Nintendo’s Super NES Classic Edition has been contentious since the product was announced. While the concept of a small retro game console with excellent emulation was enthusiastically received by gamers, last year’s execution was decidedly lacking. Nintendo’s decision to kill production of the NES Classic left thousands of gamers with no opportunity to buy the device. The Super NES Classic Edition has launched, with multiple reviews online–we’ve rounded up several of them to compare. For simplicity’s sake, all references to the NES and SNES can be assumed to refer to the devices Nintendo launched in 2016 and 2017 unless specifically stated otherwise.
Like the NES, the SNES is a smaller version of the original console, with near-identical styling. Hopefully these chassis avoid one of the problems with the original Super Nintendo, which had a tendency to yellow over time as the plastic molding aged. PC Mag notes that the platform includes two controllers rather than the single controller the NES sported, though the cables are still rather short (this was one of the only complaints about the NES Classic). While the platform has fewer games than the NES, the 21 included titles are generally of higher quality. The included games are:
- Contra III: The Alien Wars
- Donkey Kong Country
- Earthbound (Western markets)
- Final Fantasy VI
- Kirby’s Dream Course (Western markets)
- Kirby Super Star
- The Legend of Zelda: A Link to the Past
- Mega Man X
- Secret of Mana
- Star Fox
- Star Fox 2 (never previously released)
- Street Fighter II Turbo: Hyper Fighting (Western markets)
- Super Castlevania IV (Western markets)
- Super Punch Out!! (Western markets)
- Super Ghouls’n Ghosts
- Super Mario Kart
- Super Mario RPG: Legend of the Seven Stars
- Super Mario World
- Super Mario World 2: Yoshi’s Island
- Super Metroid
One game on this list deserves special mention. Star Fox 2 is a “new” NES game that’s never been released before. The game was cancelled just before release, because Nintendo didn’t want to launch it so close to the N64 and was afraid that the game wouldn’t stand up to what customers expected from 3D titles. All of the reviews we’ve seen have been pleased with the game — while it’s primitive compared to later iterations of the series, it’s also an example of how the game evolved over time and an interesting bit of Nintendo history.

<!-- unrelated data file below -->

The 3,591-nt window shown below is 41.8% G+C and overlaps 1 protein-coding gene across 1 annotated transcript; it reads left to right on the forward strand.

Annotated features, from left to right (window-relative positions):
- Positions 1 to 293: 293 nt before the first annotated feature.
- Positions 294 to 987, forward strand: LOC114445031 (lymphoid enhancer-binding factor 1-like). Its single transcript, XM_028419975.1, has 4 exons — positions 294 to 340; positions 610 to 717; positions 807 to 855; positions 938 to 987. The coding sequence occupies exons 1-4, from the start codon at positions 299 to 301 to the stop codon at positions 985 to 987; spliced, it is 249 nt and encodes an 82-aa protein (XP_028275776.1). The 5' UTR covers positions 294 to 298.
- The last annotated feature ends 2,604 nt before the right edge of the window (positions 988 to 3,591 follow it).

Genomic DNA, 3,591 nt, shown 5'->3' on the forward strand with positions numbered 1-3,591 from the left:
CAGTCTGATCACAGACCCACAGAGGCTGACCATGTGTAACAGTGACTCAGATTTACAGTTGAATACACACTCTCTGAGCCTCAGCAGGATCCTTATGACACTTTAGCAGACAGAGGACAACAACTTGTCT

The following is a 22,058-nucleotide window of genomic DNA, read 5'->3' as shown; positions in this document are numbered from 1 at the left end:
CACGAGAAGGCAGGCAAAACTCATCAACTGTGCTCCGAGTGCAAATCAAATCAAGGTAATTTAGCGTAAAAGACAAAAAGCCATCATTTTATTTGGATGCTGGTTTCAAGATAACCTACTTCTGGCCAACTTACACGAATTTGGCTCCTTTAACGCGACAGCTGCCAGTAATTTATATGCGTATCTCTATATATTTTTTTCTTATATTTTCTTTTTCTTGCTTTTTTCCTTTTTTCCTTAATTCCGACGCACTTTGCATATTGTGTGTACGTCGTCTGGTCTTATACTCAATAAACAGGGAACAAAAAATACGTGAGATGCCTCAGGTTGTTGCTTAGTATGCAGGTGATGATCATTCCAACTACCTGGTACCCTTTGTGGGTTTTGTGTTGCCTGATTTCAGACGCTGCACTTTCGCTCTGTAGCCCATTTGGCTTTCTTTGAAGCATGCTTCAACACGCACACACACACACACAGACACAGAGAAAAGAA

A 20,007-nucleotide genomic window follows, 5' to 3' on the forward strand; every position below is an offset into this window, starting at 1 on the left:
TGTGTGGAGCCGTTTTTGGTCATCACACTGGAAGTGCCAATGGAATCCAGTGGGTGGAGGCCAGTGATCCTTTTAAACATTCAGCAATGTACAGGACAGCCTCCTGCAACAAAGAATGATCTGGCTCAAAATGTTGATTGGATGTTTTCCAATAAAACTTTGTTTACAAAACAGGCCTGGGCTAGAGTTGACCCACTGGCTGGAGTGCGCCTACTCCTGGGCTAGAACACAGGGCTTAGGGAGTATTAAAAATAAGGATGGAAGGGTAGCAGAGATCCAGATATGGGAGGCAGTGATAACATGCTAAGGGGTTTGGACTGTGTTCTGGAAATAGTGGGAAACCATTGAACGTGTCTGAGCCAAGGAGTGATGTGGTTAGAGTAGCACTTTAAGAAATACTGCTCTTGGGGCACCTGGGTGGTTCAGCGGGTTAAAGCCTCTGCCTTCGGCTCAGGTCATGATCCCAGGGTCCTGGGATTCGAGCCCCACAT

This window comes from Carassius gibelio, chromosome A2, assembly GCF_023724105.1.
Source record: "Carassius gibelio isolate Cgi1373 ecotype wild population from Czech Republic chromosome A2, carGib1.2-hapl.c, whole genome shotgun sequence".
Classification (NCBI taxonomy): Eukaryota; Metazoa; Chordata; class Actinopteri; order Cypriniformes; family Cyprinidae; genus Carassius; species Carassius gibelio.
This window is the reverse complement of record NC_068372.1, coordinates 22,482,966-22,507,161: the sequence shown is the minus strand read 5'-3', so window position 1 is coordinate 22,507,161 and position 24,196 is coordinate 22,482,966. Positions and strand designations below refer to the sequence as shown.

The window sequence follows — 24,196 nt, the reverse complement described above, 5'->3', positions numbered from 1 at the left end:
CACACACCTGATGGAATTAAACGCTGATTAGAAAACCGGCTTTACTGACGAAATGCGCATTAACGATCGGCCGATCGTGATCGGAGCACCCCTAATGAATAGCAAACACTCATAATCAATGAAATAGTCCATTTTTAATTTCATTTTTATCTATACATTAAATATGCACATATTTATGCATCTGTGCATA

Like the NES, the SNES allows you to save the game state to switch titles or do something else. Available filters seem to be identical to what the NES offered, with Standard, CRT (with scanlines), and Pixel Perfect modes. Players can also add borders to fill the blank space when playing games meant for 4:3 on a 16:9 monitor. Kotaku declares the console “lets you play games the way they were meant to be played.”
Metroid in a 4:3 aspect ratio with borders on the sides.
Polygon points out one major new feature that could be extremely useful in certain titles. You can rewind your game session by roughly a minute, as often as you like. This requires keeping the console close to you, and that’s a bit problematic since the controller cables are still short (four feet long as opposed to three for the NES). Even the included HDMI cable is a short one, at just five feet. Still, it’s a nice way to restore a game after a missed jump or mistake.
Eurogamer cracked open the SNES to see what makes it tick, and discovered that the hardware inside is almost identical to what Nintendo shipped with the NES last year. Both systems use an Allwinner R16 SoC with four ARM Cortex-A7 processors, an ARM Mali 400 MP2 GPU, 256MB of GDDR3, and 512MB of onboard storage. Nintendo will have no problem putting the NES back in production, given that it’s almost exactly the same hardware platform, but it also speaks to how Nintendo is artificially segmenting the market.
The best thing for consumers would be for Nintendo to offer a single platform with all of the company’s games from various eras preloaded, but that wouldn’t generate a fraction of the revenue the company can make by releasing independent platforms. Obviously at some point the company would need to move to faster hardware, but it’s not clear if Nintendo will drive this nostalgia-flavored gravy train farther than the N64.
Every review we’ve seen gives the SNES high marks for its library and capabilities, and the $80 price is generally considered fair. Availability will be the major question here–if Nintendo can’t produce enough of these systems to meet demand, it’s going to backfire on the company. If it can, it’s poised to make money hand over fist.